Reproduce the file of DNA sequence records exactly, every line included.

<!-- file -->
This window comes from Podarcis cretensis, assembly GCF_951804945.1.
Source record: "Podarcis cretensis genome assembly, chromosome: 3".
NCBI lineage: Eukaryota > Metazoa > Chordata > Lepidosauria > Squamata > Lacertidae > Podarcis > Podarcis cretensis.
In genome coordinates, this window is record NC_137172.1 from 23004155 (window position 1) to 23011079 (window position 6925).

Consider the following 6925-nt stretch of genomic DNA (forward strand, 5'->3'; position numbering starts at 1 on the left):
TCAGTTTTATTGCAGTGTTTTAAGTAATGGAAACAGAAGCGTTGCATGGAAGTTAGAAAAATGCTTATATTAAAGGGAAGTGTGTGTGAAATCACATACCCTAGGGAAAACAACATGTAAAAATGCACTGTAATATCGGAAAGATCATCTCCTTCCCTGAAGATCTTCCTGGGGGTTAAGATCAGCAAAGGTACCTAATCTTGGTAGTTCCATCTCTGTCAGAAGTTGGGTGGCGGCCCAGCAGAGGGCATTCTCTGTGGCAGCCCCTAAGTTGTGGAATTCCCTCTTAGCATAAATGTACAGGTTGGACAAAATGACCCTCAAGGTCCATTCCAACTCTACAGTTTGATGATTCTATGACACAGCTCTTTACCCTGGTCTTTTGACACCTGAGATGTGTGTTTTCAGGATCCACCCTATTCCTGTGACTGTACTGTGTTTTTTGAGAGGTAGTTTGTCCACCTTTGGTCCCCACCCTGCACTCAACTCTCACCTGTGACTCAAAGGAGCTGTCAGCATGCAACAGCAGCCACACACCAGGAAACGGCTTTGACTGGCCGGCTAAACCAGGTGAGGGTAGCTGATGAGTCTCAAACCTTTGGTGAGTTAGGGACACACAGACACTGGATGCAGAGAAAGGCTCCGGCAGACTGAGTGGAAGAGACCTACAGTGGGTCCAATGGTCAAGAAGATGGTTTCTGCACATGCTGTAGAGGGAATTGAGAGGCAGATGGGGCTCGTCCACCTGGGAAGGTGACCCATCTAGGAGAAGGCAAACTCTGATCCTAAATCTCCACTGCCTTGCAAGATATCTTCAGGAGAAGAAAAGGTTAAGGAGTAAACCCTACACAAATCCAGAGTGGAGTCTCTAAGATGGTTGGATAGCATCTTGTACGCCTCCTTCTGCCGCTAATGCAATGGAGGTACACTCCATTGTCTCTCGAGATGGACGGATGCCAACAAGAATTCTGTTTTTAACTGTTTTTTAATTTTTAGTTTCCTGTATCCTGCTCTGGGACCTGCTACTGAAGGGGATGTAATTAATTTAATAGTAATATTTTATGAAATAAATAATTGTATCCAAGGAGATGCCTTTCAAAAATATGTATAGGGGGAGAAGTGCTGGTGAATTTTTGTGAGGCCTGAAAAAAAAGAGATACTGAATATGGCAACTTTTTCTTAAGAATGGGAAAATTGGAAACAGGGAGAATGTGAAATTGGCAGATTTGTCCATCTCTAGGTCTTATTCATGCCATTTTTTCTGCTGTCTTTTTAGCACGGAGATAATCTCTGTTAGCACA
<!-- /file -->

This window comes from Podarcis cretensis, assembly GCF_951804945.1.
Source record: "Podarcis cretensis genome assembly, chromosome: 3".
NCBI lineage: Eukaryota > Metazoa > Chordata > Lepidosauria > Squamata > Lacertidae > Podarcis > Podarcis cretensis.
In genome coordinates, this window is record NC_137172.1 from 23004155 (window position 1) to 23011079 (window position 6925).

Consider the following 6925-nt stretch of genomic DNA (forward strand, 5'->3'; position numbering starts at 1 on the left):
TCAGTTTTATTGCAGTGTTTTAAGTAATGGAAACAGAAGCGTTGCATGGAAGTTAGAAAAATGCTTATATTAAAGGGAAGTGTGTGTGAAATCACATACCCTAGGGAAAACAACATGTAAAAATGCACTGTAATATCGGAAAGATCATCTCCTTCCCTGAAGATCTTCCTGGGGGTTAAGATCAGCAAAGGTACCTAATCTTGGTAGTTCCATCTCTGTCAGAAGTTGGGTGGCGGCCCAGCAGAGGGCATTCTCTGTGGCAGCCCCTAAGTTGTGGAATTCCCTCTTAGCATAAATGTACAGGTTGGACAAAATGACCCTCAAGGTCCATTCCAACTCTACAGTTTGATGATTCTATGACACAGCTCTTTACCCTGGTCTTTTGACACCTGAGATGTGTGTTTTCAGGATCCACCCTATTCCTGTGACTGTACTGTGTTTTTTGAGAGGTAGTTTGTCCACCTTTGGTCCCCACCCTGCACTCAACTCTCACCTGTGACTCAAAGGAGCTGTCAGCATGCAACAGCAGCCACACACCAGGAAACGGCTTTGACTGGCCGGCTAAACCAGGTGAGGGTAGCTGATGAGTCTCAAACCTTTGGTGAGTTAGGGACACACAGACACTGGATGCAGAGAAAGGCTCCGGCAGACTGAGTGGAAGAGACCTACAGTGGGTCCAATGGTCAAGAAGATGGTTTCTGCACATGCTGTAGAGGGAATTGAGAGGCAGATGGGGCTCGTCCACCTGGGAAGGTGACCCATCTAGGAGAAGGCAAACTCTGATCCTAAATCTCCACTGCCTTGCAAGATATCTTCAGGAGAAGAAAAGGTTAAGGAGTAAACCCTACACAAATCCAGAGTGGAGTCTCTAAGATGGTTGGATAGCATCTTGTACGCCTCCTTCTGCCGCTAATGCAATGGAGGTACACTCCATTGTCTCTCGAGATGGACGGATGCCAACAAGAATTCTGTTTTTAACTGTTTTTTAATTTTTAGTTTCCTGTATCCTGCTCTGGGACCTGCTACTGAAGGGGATGTAATTAATTTAATAGTAATATTTTATGAAATAAATAATTGTATCCAAGGAGATGCCTTTCAAAAATATGTATAGGGGGAGAAGTGCTGGTGAATTTTTGTGAGGCCTGAAAAAAAAGAGATACTGAATATGGCAACTTTTTCTTAAGAATGGGAAAATTGGAAACAGGGAGAATGTGAAATTGGCAGATTTGTCCATCTCTAGGTCTTATTCATGCCATTTTTTCTGCTGTCTTTTTAGCACGGAGATAATCTCTGTTAGCACA